To Cooperate, or Collaborate: That is the Question

At Lessonly, we believe that when sales teams learn together, they win together more. Oftentimes, sales can feel like an individual and lonely endeavor—reps struggling uphill to reach seemingly overwhelming quotas. But our sales team has found that when we help each other improve—sales development reps, account executives, managers, directors, and even the CSO—magic happens. It’s like riding a bike: you can ride your own, but riding on a tandem with someone else makes the work lighter.

So in our business, we try to create opportunities to learn and grow together. Whether it’s practicing pitches, listening in on phone calls to offer helpful tips, or critiquing a poorly-worded email in love—these little learning opportunities help us grow. Before long, 1% improvements equate to radical success.

When designing your next sales training program, consider a popular pair of ideas from the education sector: cooperative learning and collaborative learning. While the two share many traits, they sport subtle differences that are important to consider when onboarding and training.

Cooperative Learning

Both cooperative learning and collaborative learning put aside the traditional “lecture” style of training in favor of learning in a small group. In cooperative learning, the instructor still functions as a facilitator and teacher, while offering tasks or challenges for the smaller group to perform or complete. The instructor then reviews the work of the group, serving as a gateway to the next step of the training process. Cooperative learning provides structure and checkpoints for learning, while still providing the opportunity to work together on projects and tasks. This approach can be especially useful for training new or less experienced sales team members.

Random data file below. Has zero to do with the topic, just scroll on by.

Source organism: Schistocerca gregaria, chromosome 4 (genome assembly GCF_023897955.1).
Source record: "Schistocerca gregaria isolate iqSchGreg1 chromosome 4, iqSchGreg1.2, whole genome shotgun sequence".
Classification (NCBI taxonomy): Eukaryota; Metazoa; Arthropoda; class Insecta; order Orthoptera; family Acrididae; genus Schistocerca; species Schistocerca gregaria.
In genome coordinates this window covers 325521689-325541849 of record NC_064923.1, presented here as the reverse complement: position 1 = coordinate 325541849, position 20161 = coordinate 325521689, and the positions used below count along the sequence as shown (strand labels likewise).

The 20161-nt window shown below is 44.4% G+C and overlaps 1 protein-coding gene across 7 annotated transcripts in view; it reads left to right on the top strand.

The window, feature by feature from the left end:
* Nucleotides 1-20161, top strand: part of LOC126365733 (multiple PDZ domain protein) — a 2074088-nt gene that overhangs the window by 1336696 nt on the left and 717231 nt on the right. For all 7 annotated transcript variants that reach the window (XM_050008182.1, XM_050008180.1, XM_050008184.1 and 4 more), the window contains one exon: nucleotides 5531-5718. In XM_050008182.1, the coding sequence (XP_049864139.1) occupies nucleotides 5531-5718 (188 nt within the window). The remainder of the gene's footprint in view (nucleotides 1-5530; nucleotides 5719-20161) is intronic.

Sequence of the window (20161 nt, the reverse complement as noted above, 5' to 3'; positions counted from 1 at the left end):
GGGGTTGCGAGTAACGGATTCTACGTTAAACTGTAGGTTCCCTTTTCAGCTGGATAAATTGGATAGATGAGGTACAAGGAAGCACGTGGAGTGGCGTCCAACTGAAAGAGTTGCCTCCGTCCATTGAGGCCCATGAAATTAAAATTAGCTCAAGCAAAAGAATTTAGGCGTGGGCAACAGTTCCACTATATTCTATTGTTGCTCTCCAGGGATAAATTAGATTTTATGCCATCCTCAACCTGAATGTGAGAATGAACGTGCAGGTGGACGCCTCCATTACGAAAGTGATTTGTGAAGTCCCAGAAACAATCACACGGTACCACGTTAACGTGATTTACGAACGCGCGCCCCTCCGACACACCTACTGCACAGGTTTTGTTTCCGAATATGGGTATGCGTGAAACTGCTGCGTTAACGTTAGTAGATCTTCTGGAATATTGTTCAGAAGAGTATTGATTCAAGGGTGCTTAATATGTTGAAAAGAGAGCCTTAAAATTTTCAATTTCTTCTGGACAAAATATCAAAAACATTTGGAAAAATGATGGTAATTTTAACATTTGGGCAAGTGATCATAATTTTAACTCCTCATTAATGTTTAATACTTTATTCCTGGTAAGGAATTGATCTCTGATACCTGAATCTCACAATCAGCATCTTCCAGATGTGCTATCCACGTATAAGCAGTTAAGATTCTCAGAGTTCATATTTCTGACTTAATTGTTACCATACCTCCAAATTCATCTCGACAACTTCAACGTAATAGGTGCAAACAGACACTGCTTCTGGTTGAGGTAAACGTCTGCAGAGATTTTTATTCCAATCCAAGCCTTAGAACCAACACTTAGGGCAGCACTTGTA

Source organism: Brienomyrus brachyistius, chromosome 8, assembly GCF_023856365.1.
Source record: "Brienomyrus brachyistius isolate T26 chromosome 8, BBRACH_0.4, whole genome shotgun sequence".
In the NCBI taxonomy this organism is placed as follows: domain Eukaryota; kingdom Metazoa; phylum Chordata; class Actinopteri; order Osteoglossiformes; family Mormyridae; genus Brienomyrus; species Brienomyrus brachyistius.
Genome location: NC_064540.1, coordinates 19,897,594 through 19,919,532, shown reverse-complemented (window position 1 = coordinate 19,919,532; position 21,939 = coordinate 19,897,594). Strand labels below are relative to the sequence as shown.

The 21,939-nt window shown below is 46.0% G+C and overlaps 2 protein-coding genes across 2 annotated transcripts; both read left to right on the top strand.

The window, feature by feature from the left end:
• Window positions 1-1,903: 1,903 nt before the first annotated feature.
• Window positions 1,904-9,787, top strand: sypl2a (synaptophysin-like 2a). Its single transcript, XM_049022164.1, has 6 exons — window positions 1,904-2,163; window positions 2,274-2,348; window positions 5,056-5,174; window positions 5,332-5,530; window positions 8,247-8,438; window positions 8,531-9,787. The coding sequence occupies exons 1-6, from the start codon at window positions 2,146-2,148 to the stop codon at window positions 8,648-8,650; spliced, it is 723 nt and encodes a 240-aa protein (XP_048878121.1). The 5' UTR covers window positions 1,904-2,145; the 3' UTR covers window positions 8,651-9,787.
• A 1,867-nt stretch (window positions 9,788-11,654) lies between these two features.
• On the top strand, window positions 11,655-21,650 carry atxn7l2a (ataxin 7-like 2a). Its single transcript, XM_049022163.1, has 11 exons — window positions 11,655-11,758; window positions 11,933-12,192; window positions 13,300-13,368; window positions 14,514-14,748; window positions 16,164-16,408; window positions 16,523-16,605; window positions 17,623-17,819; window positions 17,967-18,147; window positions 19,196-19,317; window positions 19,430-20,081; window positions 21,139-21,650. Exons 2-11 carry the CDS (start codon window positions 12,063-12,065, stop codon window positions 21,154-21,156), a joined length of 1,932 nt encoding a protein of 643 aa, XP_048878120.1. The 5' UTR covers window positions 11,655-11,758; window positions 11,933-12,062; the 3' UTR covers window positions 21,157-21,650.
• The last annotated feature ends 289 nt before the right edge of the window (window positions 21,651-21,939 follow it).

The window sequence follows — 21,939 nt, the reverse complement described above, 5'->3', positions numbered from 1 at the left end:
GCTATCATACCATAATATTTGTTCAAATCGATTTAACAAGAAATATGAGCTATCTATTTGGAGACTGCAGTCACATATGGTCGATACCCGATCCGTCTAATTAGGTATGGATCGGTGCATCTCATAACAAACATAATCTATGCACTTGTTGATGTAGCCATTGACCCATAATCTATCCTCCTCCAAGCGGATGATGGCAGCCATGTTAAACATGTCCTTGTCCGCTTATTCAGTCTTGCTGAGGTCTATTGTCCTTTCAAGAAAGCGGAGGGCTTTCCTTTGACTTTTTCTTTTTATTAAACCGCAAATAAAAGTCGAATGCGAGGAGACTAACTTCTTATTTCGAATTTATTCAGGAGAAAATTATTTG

In a sales context, cooperative learning environments might include:

  • Practicing pitches in a larger group, with a sales leader guiding account executives through a series of exercises.
  • Weekly training activities for sales development reps, with regular check-ins by a manager.
  • Onboarding programs for cohorts with checkpoints based on performance.

Collaborative learning

Collaborative learning is all about empowerment. Rather than a rigid structure in which the trainer maintains authority, the instructor frees the learners to complete a task or give one another feedback. With this high level of independence, collaborative learning relies on focused, mature learners to provide the drive for improvement. Oftentimes—without the limits imposed by a teacher—collaborative groups accomplish far more than initially expected, and are free to drift to topics of interest. This approach is far more useful with experienced or skilled salespeople capable of contributing to the team without an authority figure in the room.

For a sales team, a collaborative learning experience might feature:

  • Encouraging account executives to meet independently with their peers to offer feedback and constructive criticism.
  • AEs or SDRs working together to create a new sales training program.
  • Sales leadership meeting regularly to help one another improve.

Should I cooperate or collaborate?

The answer, of course, is both. Each of these methods can provide immense value for many sales teams. While cooperative learning is useful for new employee training programs, collaborative learning is essential for ongoing practice and improvement. When designing your sales team’s training program, consider how both cooperation and collaboration are put to use—your team will be better off for it.

Rethink your learning program with Lessonly

Lessonly’s team learning software helps sales, support, and growing team build and activate learning programs that help them do their best work. Want to improve your sales training program? Take a tour of Lessonly today.

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